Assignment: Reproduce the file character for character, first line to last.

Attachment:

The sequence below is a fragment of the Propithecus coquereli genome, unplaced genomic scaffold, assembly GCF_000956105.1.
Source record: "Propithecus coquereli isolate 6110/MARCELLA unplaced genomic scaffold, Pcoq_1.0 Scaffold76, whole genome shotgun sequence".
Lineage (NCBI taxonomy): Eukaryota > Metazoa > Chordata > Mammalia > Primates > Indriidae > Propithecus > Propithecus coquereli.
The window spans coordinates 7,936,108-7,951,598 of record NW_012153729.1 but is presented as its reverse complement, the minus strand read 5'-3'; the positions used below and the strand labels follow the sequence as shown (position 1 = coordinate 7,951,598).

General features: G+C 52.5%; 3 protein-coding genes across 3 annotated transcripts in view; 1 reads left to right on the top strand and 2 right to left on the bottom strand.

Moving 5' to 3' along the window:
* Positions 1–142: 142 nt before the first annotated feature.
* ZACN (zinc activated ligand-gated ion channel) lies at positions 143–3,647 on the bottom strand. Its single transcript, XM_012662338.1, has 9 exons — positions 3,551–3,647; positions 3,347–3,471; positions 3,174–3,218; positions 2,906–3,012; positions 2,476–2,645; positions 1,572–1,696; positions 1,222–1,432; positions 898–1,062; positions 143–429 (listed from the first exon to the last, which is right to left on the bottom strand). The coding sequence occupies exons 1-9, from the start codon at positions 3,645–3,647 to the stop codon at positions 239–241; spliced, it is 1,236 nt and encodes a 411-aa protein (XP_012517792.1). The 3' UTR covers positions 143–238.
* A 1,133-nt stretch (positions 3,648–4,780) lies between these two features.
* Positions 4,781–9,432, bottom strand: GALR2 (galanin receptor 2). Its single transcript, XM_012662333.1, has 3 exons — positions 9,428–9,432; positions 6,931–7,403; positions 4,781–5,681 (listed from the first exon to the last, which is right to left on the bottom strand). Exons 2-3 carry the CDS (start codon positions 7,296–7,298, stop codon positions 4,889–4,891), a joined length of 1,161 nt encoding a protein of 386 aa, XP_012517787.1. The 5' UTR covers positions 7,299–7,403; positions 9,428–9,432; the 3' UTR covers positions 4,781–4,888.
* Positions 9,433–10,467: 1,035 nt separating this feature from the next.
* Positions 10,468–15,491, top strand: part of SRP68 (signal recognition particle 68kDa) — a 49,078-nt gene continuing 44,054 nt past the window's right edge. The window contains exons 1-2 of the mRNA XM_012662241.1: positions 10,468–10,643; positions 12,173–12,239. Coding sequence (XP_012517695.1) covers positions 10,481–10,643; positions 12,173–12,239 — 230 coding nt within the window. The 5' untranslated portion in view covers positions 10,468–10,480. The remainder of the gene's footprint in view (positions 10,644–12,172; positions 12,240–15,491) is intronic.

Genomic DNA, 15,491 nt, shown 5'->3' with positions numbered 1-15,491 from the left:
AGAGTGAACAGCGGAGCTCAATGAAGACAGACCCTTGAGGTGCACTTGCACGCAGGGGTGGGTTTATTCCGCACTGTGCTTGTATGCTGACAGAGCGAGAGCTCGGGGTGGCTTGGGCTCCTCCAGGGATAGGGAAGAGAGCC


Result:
The sequence below is a fragment of the Propithecus coquereli genome, unplaced genomic scaffold, assembly GCF_000956105.1.
Source record: "Propithecus coquereli isolate 6110/MARCELLA unplaced genomic scaffold, Pcoq_1.0 Scaffold76, whole genome shotgun sequence".
Lineage (NCBI taxonomy): Eukaryota > Metazoa > Chordata > Mammalia > Primates > Indriidae > Propithecus > Propithecus coquereli.
The window spans coordinates 7,936,108-7,951,598 of record NW_012153729.1 but is presented as its reverse complement, the minus strand read 5'-3'; the positions used below and the strand labels follow the sequence as shown (position 1 = coordinate 7,951,598).

General features: G+C 52.5%; 3 protein-coding genes across 3 annotated transcripts in view; 1 reads left to right on the top strand and 2 right to left on the bottom strand.

Moving 5' to 3' along the window:
* Positions 1–142: 142 nt before the first annotated feature.
* ZACN (zinc activated ligand-gated ion channel) lies at positions 143–3,647 on the bottom strand. Its single transcript, XM_012662338.1, has 9 exons — positions 3,551–3,647; positions 3,347–3,471; positions 3,174–3,218; positions 2,906–3,012; positions 2,476–2,645; positions 1,572–1,696; positions 1,222–1,432; positions 898–1,062; positions 143–429 (listed from the first exon to the last, which is right to left on the bottom strand). The coding sequence occupies exons 1-9, from the start codon at positions 3,645–3,647 to the stop codon at positions 239–241; spliced, it is 1,236 nt and encodes a 411-aa protein (XP_012517792.1). The 3' UTR covers positions 143–238.
* A 1,133-nt stretch (positions 3,648–4,780) lies between these two features.
* Positions 4,781–9,432, bottom strand: GALR2 (galanin receptor 2). Its single transcript, XM_012662333.1, has 3 exons — positions 9,428–9,432; positions 6,931–7,403; positions 4,781–5,681 (listed from the first exon to the last, which is right to left on the bottom strand). Exons 2-3 carry the CDS (start codon positions 7,296–7,298, stop codon positions 4,889–4,891), a joined length of 1,161 nt encoding a protein of 386 aa, XP_012517787.1. The 5' UTR covers positions 7,299–7,403; positions 9,428–9,432; the 3' UTR covers positions 4,781–4,888.
* Positions 9,433–10,467: 1,035 nt separating this feature from the next.
* Positions 10,468–15,491, top strand: part of SRP68 (signal recognition particle 68kDa) — a 49,078-nt gene continuing 44,054 nt past the window's right edge. The window contains exons 1-2 of the mRNA XM_012662241.1: positions 10,468–10,643; positions 12,173–12,239. Coding sequence (XP_012517695.1) covers positions 10,481–10,643; positions 12,173–12,239 — 230 coding nt within the window. The 5' untranslated portion in view covers positions 10,468–10,480. The remainder of the gene's footprint in view (positions 10,644–12,172; positions 12,240–15,491) is intronic.

Genomic DNA, 15,491 nt, shown 5'->3' with positions numbered 1-15,491 from the left:
AGAGTGAACAGCGGAGCTCAATGAAGACAGACCCTTGAGGTGCACTTGCACGCAGGGGTGGGTTTATTCCGCACTGTGCTTGTATGCTGACAGAGCGAGAGCTCGGGGTGGCTTGGGCTCCTCCAGGGATAGGGAAGAGAGCC